“This is a challenging time for the Jewish community, and we value anyone who has the moral clarity to stand with Israel and her right to defend itself and eradicate Hamas.”
Reacting to some of the comments Fetterman made at the luncheon, Donald Trump Jr., the eldest son of former President Donald Trump, wrote on X, “How is it possible that John Fetterman in the last few months has seemingly become more based than half of the senate GOP???”
FETTERMAN DEMANDS SEN. MENENDEZ TO BE EXPELLED FROM SENATE ON ‘THE VIEW’: ‘SENATOR FOR EGYPT NOT NEW JERSEY’
Migrants climb out of a dump truck. (Texas DPS)
During an interview with NBC News last month, Fetterman said, “I’m not a progressive. I just think I’m a Democrat that is very committed to choice and other things. But with Israel, I’m going to be on the right side of that. And immigration is something near and dear to me, and I think we do have to effectively address it as well.”
Though he’s pro-immigration, Fetterman has recently distanced himself from those within his party who oppose policies — like reforms on asylum — that would significantly reduce the increasing number of migrants arriving at the southern border each day.
“It’s a reasonable conversation — until somebody can say there’s an explanation on what we can do when 270,000 people are being encountered on the border, not including the ones, of course, that we don’t know about,” Fetterman told the outlet. “To put that in reference, that is essentially the size of Pittsburgh, the second-largest city in Pennsylvania.”
In a recent interview with Politico, Fetterman said he hoped Democrats “can understand that it isn’t xenophobic to be concerned about the border” as he urged his party to come to the table for a “reasonable conversation.”
Ofri Bibas Levy, whose brother Yarden was taken hostage with his wife Shiri and two children, Kfir, 10 months, and Ariel, 4, holds with her friend Tal Ulus pictures of them during an interview with Reuters as the conflict between Israel and Hamas continues, in Geneva, Switzerland, Nov. 13, 2023. (REUTERS/Denis Balibouse/File Photo)
During an early December appearance on ABC’s “The View,” Fetterman addressed the expulsion of George Santos, R-N.Y., and noted that if Santos deserves to be kicked out of Congress, then Menendez does, too, after being federally charged for participating in a bribery scheme.
Santos, who was expelled by Congress in a 311-114 vote on the House floor Dec. 1, has been indicted on 23 counts related to wire fraud, identity theft, falsification of records, credit card fraud and other charges. He’s been accused of using campaign funds on a number of luxury goods and treatments, such as Botox, but has pleaded not guilty.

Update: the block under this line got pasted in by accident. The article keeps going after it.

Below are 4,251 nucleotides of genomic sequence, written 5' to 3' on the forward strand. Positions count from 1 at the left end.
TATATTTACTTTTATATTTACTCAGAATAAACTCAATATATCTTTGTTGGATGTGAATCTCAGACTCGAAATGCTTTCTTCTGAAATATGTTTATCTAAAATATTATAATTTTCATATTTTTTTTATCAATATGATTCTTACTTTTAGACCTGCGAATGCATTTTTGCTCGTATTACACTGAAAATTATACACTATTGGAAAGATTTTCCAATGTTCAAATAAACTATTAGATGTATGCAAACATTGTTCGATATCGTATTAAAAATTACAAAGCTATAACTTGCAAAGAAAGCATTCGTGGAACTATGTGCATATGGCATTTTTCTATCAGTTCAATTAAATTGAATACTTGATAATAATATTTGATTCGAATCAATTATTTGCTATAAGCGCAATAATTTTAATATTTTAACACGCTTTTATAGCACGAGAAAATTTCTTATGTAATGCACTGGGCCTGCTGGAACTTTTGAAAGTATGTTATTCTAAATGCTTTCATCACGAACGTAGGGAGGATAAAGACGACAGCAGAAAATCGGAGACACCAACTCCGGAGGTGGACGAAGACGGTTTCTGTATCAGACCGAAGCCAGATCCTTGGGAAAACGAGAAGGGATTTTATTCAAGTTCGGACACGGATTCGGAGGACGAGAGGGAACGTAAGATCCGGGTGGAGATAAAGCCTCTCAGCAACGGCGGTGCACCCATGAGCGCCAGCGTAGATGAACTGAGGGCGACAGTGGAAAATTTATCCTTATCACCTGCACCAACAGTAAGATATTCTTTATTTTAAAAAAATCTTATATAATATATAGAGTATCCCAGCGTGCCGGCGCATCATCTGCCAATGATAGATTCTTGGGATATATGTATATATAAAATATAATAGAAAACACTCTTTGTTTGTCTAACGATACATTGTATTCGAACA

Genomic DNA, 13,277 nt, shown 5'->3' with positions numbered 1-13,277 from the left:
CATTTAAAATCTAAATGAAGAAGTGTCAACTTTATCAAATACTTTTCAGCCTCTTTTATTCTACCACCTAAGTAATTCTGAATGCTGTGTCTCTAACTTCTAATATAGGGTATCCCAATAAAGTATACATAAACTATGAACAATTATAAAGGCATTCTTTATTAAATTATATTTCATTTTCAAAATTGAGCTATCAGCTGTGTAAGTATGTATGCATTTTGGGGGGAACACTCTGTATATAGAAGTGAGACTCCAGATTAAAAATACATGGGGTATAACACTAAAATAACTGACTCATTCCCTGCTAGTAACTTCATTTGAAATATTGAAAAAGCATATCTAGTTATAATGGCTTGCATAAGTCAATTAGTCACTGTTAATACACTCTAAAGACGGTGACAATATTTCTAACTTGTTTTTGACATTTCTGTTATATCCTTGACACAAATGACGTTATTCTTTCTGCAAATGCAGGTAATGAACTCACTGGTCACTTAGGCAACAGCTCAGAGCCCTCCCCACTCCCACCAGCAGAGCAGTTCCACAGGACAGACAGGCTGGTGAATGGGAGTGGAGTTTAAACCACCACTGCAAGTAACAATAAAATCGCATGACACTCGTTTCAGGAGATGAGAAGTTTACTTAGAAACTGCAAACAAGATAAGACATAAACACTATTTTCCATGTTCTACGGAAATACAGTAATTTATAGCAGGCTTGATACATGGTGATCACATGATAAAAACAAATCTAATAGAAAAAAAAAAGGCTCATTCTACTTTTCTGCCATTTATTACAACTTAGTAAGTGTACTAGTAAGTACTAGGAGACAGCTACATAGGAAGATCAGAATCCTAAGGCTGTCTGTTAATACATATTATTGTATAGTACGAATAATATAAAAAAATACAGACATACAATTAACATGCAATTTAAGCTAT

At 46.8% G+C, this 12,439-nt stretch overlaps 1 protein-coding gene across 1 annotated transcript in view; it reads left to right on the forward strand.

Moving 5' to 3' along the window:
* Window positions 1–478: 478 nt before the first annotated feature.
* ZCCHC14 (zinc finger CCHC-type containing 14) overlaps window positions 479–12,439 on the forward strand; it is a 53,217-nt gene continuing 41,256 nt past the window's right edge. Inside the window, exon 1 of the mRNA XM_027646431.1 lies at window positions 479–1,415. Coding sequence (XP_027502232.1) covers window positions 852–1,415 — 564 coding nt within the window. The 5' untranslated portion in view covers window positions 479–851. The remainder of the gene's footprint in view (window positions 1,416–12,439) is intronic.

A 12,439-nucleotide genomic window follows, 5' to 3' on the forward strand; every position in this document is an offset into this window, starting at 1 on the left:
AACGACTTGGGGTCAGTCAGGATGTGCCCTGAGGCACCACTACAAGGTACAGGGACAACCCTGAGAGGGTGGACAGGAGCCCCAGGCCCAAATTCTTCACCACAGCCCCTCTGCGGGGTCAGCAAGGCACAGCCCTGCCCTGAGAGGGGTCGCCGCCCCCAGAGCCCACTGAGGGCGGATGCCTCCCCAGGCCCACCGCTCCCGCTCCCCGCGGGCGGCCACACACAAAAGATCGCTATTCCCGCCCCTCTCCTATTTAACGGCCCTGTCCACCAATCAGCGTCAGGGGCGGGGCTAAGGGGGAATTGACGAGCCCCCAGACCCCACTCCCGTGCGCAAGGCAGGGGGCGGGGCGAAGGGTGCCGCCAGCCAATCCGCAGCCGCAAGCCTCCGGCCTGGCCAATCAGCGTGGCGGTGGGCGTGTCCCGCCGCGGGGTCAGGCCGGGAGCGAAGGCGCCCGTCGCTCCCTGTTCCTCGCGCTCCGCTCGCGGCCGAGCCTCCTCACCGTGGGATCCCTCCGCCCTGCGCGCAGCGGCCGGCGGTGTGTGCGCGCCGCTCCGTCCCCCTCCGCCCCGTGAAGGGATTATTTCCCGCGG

Quickly shifting the topic away from Santos, Fetterman told the show’s hosts, “But to me, I think the more important picture is that we have a colleague in the Senate that has actually did more sinister and serious kinds of things. Senator Menendez. He needs to go.”
Sen. Bob Menendez, D-N.J., and his wife Nadine Menendez depart a Manhattan court after they were arraigned on federal bribery charges in New York Sept. 27, 2023. (Fatih Aktas/Anadolu Agency via Getty Images)
“And if you are going to expel Santos, how can you allow somebody like Menendez to remain in the Senate?”
“And, you know, Santos’ lies were almost funny, and like he, you know, landed on the moon. That kinda stuff,” Fetterman added. “Whereas, you know, Menendez, I think, is really a senator for Egypt, not New Jersey.”
According to charges brought by federal prosecutors, since 2018, three businessmen have collectively paid hundreds of thousands of dollars IN bribes — including cash, gold, a Mercedes-Benz and other things of value — in exchange for Menendez agreeing to use his power and influence to protect and enrich them and to benefit the government of Egypt.
Larry Ceisler, a public affairs consultant and Pennsylvania political observer, told the Philadelphia Inquirer he believed the senator’s comments show he isn’t totally dedicated to every idea pushed by the Democratic Party.
“John’s always had this quality to him that people see in him what they want to see,” Ceisler told the newspaper. “I think that was his strength, but for some of those people who assumed, ‘He is fully in our club,’ obviously he’s not.
“And I gotta believe that the anger he is evoking, it’s making him dig in even more,” Ceisler added. “That’s just his personality.”
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Despite the support some conservatives have given Fetterman for his recent remarks, others believe the senator is putting on an act in an effort to help President Biden’s re-election bid.
“Fetterman is running an angle on talking like average Pennsylvanians so that he can undercut Trump later this year when he campaigns with Biden across Pennsylvania,” conservative commentator Jack Posobiec wrote in a post to X. “This is clearly an op and there’s a lot of people falling for it.”
Fox News’ Gabriel Hays, Andrew Mark Miller, and Danielle Wallace contributed to this report.
Kyle Morris covers politics for Fox News. Story tips can be sent to [email protected] and on Twitter: @RealKyleMorris.